Ryan Scaife fought competitively for the first time when he was nine years old. He laughs he was 34kg, but still managed to beat New Plymouth's, Logan Toa.
"It was three ninety second rounds and we just tried our best to avoid each other. I could hardly throw a punch, but I was happy to get the win on points", he says.
It seemed pre-ordained Ryan would enter the sport of boxing. The Scaife family is a famous name in the game.
Grandfather Alan, father Grant and brother Harry were all senior National champions in the Light Welterweight and Welterweight disciplines. In 1979 the family helped bring Muhammad Ali to Upper Hutt.
"Boxing is in the blood. Dad didn't put any pressure on me to do it, but I wanted to. It seems pretty crazy that Ali was hanging out in Heretaunga at one time. I wish I had been born to meet him. The whole thing is pretty inspiring," Scaife says.
Scaife's form since his debut has been inspiring. He has won 45 out of 49 fights and captured five national age group titles. He has never suffered a knockout and hasn't lost in New Zealand since the age of 12.
He won the national youth title in the 69kg division in 2014 and was also named the most scientific youth boxer at the New Zealand championships.
Earlier in 2013, Scaife won the open junior 66kg division title at the North Island Golden Gloves. That secured him a ticket to fight in the World Junior championships in the Ukraine.
"Ukraine was like a concrete jungle. It was on the brink of civil war. There were armed police on the streets, a lot of tension among the people and I didn't perform my best. It was very intimidating to be honest."
Scaife wasn't intimidated by former heavyweight champion of the world and then leader of the opposition Vitali Klitschko. Scaife got a chance meeting with Vitali.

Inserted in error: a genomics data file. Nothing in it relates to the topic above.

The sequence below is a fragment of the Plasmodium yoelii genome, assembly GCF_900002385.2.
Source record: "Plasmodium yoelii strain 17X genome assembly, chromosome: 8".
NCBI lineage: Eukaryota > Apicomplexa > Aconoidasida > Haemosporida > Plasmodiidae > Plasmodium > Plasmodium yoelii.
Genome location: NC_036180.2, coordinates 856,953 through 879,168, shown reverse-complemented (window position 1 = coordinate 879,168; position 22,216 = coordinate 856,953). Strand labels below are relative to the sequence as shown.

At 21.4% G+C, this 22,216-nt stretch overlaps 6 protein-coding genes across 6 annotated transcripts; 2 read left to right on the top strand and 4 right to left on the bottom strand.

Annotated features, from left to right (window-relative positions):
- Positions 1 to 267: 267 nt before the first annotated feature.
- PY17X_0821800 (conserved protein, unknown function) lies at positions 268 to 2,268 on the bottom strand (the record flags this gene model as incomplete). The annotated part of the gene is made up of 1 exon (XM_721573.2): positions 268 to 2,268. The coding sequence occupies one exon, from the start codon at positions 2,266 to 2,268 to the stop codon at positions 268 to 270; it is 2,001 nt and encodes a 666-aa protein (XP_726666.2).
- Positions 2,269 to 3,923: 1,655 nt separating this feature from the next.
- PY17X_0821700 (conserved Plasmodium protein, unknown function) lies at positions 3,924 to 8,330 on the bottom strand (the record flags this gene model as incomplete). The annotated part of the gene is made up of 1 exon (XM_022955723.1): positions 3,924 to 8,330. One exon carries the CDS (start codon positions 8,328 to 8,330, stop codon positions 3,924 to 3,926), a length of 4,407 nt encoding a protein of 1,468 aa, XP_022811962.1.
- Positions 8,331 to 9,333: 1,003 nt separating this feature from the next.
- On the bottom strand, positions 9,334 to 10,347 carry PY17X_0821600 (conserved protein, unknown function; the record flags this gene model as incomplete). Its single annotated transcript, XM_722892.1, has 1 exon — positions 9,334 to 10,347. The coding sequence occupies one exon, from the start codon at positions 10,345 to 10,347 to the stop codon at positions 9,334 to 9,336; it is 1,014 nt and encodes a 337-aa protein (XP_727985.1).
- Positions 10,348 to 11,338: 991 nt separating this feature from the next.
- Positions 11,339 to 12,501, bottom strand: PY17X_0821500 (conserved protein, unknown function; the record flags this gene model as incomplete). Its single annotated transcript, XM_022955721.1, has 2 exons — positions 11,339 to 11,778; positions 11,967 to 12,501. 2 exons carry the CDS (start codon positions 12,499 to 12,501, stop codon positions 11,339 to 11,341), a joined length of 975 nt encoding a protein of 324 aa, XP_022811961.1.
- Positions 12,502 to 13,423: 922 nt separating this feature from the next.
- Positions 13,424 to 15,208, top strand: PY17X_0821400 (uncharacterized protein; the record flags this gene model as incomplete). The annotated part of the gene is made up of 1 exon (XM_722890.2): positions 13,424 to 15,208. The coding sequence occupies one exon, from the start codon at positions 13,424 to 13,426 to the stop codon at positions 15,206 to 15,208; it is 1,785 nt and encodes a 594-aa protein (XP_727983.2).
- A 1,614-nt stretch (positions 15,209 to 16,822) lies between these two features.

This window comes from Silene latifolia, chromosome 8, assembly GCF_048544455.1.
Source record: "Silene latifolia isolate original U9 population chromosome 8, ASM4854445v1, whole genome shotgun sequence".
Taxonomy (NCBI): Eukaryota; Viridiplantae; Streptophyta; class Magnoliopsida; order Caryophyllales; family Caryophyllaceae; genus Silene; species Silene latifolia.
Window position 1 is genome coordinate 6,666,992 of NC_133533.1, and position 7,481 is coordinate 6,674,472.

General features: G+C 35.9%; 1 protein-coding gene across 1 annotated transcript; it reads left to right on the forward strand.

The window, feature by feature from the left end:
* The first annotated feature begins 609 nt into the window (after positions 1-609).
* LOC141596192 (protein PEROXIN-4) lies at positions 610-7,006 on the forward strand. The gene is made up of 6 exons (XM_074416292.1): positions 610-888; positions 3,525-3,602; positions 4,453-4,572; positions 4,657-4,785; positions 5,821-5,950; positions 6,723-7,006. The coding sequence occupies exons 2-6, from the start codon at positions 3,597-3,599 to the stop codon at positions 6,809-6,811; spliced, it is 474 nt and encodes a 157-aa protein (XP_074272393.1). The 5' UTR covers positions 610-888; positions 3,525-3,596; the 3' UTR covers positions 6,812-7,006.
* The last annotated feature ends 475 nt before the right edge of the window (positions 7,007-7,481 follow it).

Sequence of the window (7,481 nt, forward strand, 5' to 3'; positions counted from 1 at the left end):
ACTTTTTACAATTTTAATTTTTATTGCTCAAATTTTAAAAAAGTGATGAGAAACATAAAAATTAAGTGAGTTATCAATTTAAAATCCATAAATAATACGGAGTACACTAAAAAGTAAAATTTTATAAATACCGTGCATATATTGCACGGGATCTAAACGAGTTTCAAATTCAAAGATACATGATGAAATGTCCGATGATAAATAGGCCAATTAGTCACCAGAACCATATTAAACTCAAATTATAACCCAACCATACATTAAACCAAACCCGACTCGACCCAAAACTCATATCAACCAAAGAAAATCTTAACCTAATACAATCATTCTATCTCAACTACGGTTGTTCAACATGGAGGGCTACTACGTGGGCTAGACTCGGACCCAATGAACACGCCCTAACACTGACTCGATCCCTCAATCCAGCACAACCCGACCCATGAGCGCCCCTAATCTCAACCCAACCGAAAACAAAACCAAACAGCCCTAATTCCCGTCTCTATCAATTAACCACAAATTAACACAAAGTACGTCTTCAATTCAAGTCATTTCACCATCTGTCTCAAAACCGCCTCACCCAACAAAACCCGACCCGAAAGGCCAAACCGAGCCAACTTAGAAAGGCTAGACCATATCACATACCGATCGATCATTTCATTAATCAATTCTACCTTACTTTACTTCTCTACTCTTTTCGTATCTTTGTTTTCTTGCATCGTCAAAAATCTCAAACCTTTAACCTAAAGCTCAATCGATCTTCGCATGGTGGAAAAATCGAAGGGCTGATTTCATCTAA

"He showed up at the championships and was mobbed. The respect for him over there is huge. He came to meet all the fighters and I got his autograph. For someone so big, he seemed real accessible," Scaife says.
This September (5-11) the Youth Commonwealth Games are going to be held in Samoa. Scaife has been selected to represent the New Zealand team.
Recently in Queenstown he beat Jack Seabourne, an Australian national title holder, at the "Clash of the Tasman" tournament. He was awarded the "fighter of the night," despite battling a harsh flu. Scaife previews his prospects in Samoa.
"It will be very tough. The Aussies are always very strong so it was good to get that result in Queenstown. I expect there will be a few real good quality fighters from England, especially, and South Africa too."
It will cost Ryan $5000 to attend the Youth Games. The boxer is looking for sponsorship to help cover the costs. If you can help please call Grant Scaife, Ryan's father, on 0275451586.
Did You Know?
Scaife passed Level 2 NCEA with an excellence endorsement and is on target to achieve the same result in Level 3 studies.
Scaife trains at least 15 hours a week and sometimes three times a day.
Scaife was the McEvedy Shield athletics captain at St. Patrick's College, Silverstream. He has won the 800m, 1500m and 3000m titles at the iconic event.
Scaife says his favourite boxer is Sugar Ray Robinson. He especially loves the story about Robison's relationship with Jimmy Doyle. Doyle was fighting in Cleveland, after suffering some heavy knockouts in California. The state's boxing commission would not sanction him to fight again. However he challenged Sugar Ray in 1947 and Sugar Ray knocked him out in the ninth round. Doyle later died of head injuries. Doyle was pushing himself to fight to "buy his mother a house" and after Doyle's death, Robinson gave the earnings of his next four fights to Doyle's mother, so she could buy that house.
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